5-6Peter interrupted, “Rabbi, this is a great moment! Let’s build three memorials— one for you, one for Moses, one for Elijah.” He blurted this out without thinking, stunned as they all were by what they were seeing.

7Just then a light-radiant cloud enveloped them, and from deep in the cloud, a voice: “This is my Son, marked by my love. Listen to him.”

8The next minute the disciples were looking around, rubbing their eyes, seeing nothing but Jesus, only Jesus.

9-10Coming down the mountain, Jesus swore them to secrecy. “Don’t tell a soul what you saw. After the Son of Man rises from the dead, you’re free to talk.” They puzzled over that, wondering what on earth “rising from the dead” meant.

After last Sunday’s worship services that I preached at, and then chapel at Saint Paul in Kansas City this week, I’ve been thinking about transfiguration in both the scripture and how it appears to us today. I’ve been thinking about changes in my life and ministry, and how I can look for my “mountain top experience” that will give me some guidance. I’m working to understand how to recognize transfiguration around me.

I’m not entirely sure why, but the sermon in chapel by Dr. Susan Smith this week really brought to the forefront of my thoughts many ideas and questions. I realized the importance of this moment in scripture in relation to the greater narrative of Jesus. I recognized the importance of the guidance and words of those who came before us, and how faith can help wrestle through so many ambiguous situations.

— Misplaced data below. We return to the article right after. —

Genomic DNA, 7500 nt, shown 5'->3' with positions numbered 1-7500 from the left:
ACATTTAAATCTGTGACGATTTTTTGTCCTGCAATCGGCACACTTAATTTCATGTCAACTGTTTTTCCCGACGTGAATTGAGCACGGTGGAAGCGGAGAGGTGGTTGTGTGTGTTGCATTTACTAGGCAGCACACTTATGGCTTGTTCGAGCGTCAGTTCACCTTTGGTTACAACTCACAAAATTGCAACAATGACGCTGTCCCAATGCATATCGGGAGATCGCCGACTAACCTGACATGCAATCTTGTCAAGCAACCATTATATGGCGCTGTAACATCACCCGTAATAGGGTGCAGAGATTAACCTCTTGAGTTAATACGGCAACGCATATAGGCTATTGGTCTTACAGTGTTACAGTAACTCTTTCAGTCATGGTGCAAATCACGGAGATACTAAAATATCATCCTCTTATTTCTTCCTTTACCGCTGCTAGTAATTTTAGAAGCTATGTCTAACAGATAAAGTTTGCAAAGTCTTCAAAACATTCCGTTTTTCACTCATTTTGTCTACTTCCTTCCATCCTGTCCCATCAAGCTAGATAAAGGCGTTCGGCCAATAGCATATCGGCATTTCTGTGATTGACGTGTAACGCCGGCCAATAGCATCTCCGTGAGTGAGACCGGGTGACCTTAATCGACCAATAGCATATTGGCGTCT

When talking about the ministry of Jesus to this point, Dr. Smith pointed out the human nature of Jesus that we can all easily relate with. I am paraphrasing since I was trying to take notes and listen, but the main point will be the same. She said, “He was familiar with his surroundings. He thought that this ministry would be how it was going to be, but the nudge came along and forced him to look the other way.” I am perplexed by this idea of Jesus being content where he was, and feeling like this was okay to stay put. However, he knew what was right when he was called and continued on to his eventual death and resurrection. As I’ve blogged about recently, I’m struggling with defining and seeking out my ministry calling. This idea that when the nudge forces you to look another direction, you should recognize where it’s leading you and go both excites and frightens me. The thought of sacrificing everything because you were guided to it, is an awe inspiring thought. Jesus did this, and forever changed humanity.